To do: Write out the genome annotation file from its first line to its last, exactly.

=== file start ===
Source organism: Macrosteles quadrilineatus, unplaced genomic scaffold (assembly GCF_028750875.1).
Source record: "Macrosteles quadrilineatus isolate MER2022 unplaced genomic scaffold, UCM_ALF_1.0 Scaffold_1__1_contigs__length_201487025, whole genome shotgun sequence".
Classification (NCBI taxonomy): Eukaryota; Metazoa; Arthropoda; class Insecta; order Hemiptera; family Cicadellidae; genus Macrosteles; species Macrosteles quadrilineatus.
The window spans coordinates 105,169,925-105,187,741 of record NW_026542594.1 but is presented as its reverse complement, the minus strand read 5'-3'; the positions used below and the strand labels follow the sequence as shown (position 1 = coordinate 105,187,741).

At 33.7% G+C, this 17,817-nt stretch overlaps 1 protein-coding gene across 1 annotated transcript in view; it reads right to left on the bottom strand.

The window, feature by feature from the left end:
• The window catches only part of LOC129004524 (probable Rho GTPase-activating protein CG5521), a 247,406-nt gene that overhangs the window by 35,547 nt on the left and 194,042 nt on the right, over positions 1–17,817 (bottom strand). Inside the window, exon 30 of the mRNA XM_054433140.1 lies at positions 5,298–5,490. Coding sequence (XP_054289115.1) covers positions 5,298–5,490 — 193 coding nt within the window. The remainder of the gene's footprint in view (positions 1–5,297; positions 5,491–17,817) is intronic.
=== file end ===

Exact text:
Source organism: Macrosteles quadrilineatus, unplaced genomic scaffold (assembly GCF_028750875.1).
Source record: "Macrosteles quadrilineatus isolate MER2022 unplaced genomic scaffold, UCM_ALF_1.0 Scaffold_1__1_contigs__length_201487025, whole genome shotgun sequence".
Classification (NCBI taxonomy): Eukaryota; Metazoa; Arthropoda; class Insecta; order Hemiptera; family Cicadellidae; genus Macrosteles; species Macrosteles quadrilineatus.
The window spans coordinates 105,169,925-105,187,741 of record NW_026542594.1 but is presented as its reverse complement, the minus strand read 5'-3'; the positions used below and the strand labels follow the sequence as shown (position 1 = coordinate 105,187,741).

At 33.7% G+C, this 17,817-nt stretch overlaps 1 protein-coding gene across 1 annotated transcript in view; it reads right to left on the bottom strand.

The window, feature by feature from the left end:
• The window catches only part of LOC129004524 (probable Rho GTPase-activating protein CG5521), a 247,406-nt gene that overhangs the window by 35,547 nt on the left and 194,042 nt on the right, over positions 1–17,817 (bottom strand). Inside the window, exon 30 of the mRNA XM_054433140.1 lies at positions 5,298–5,490. Coding sequence (XP_054289115.1) covers positions 5,298–5,490 — 193 coding nt within the window. The remainder of the gene's footprint in view (positions 1–5,297; positions 5,491–17,817) is intronic.